Robert Jordan. Where can I possibly start?

Robert Jordan was the pen nameof James Oliver Rigney, Jr., under which he was best known as the author of the bestselling The Wheel of Time fantasy series. According to the author bio inside his books, he taught himself to read at age three and was reading Mark Twain at five (or something like that – my books are in storage!). That has always impressed me. 

Robert Jordan
I was eleven when I first encountered the work of Robert Jordan. That’s right, eleven. At that time (1992) there were four books available in his Wheel of Time series, with the fifth, The Fires of Heavenreleased around that time or shortly after. Now, in 2011, aged 30, I am still awaiting the conclusion to The Wheel of Time. That makes me a fan of The Wheel of Time for two-thirds of my life. If you’ve been a fan for a greater proportion of your life, please leave a comment to let me know you’re out there!

The Wheel of Time was one of the things I shared with my Dad as I grew up. We read the same books and of course the epic proportions of The Wheel of Time loaned itself to the wasting of many hours discussing the multitudinous possible outcomes, guessing at the identities of villains reborn, villains concealed, the identities of prophesied heroes, and the love lives of the many characters. I still remember wandering down a dirt track on horseback speculating about the revelations to be had in the next book.

I know some people tired of the story, either because it was too big, or too complex, or just dragged on for too long. But I never did. Was it my age? A child’s endless fascination or the ability of my brain at that age to grasp and keep up with the many plots, subplots, tangents and secrets?

I don’t know but I love the books and I don’t see that ever changing. I have lost count of the number of times I have read them. As a general rule, I reread them every time a new book comes out. There are thirteen books and there were four when I started, which means I have read some of these books as many as nine times. It’s probably more, because for a while there I would reread them every year and it was about two years between books. 

As a writer, I am in awe of Robert Jordan’s sweeping epic. To write a story of that complexity on such a grand scale boggles the mind. Although there have been many criticisms of his writing (particularly over-detailed attention to irrelevant scenes), credit is due just for the sheer scale, complexity and genius of the story alone. I could not conceive of imagining a story of such reach and scope. My modest aspirations include only a six book series, which is technically two connected trilogies. Fourteen books? This is the point where I feel I should get down on my knees and worship.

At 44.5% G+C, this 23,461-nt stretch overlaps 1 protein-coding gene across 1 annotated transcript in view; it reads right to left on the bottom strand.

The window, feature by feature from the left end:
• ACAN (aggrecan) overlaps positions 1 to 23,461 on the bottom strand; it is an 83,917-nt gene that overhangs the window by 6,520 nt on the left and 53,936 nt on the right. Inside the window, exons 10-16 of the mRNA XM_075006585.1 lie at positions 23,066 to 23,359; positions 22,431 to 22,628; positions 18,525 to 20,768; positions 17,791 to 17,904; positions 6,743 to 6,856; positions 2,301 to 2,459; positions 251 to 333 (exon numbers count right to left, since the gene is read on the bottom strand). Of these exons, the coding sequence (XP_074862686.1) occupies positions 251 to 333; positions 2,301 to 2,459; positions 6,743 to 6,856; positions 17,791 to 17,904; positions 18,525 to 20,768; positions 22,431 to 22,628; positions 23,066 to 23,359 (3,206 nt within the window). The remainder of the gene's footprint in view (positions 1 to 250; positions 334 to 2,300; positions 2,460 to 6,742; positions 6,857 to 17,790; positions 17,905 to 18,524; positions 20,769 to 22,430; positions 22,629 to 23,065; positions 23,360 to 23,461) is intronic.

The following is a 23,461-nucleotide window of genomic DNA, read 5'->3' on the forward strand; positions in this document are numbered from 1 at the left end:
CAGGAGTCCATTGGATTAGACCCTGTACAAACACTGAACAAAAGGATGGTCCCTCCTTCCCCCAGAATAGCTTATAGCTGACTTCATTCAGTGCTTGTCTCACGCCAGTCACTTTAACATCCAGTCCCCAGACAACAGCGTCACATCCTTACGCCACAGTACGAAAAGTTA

The Wheel of Time turns…
It is true that fourteen books could be fourteen books of crap but it’s not. Robert Jordan gets credit just for keeping his stories straight. And while his technical writing could maybe have done with a brush-up, there are many other elements of genius. Like the moment of awe you get when you realise a revelation in book ten, for example, was foreshadowed four books earlier. There are plot twists and secrets, the foundations for which were laid in the very roots of this story, that aren’t revealed for many books. 

And that’s maybe where my awe really lies. To write a simple, straightforward story that spans fourteen books is one thing. To write a story as complex as this, with so many secrets, plots, misdirections, prophecies, players and vested interests, is something else again. The words even escape me to describe the sheer complexity of this tale. If you’ve read it, you don’t need me to tell you. Love it or hate it, I don’t think you can deny the work that went into keeping the story straight.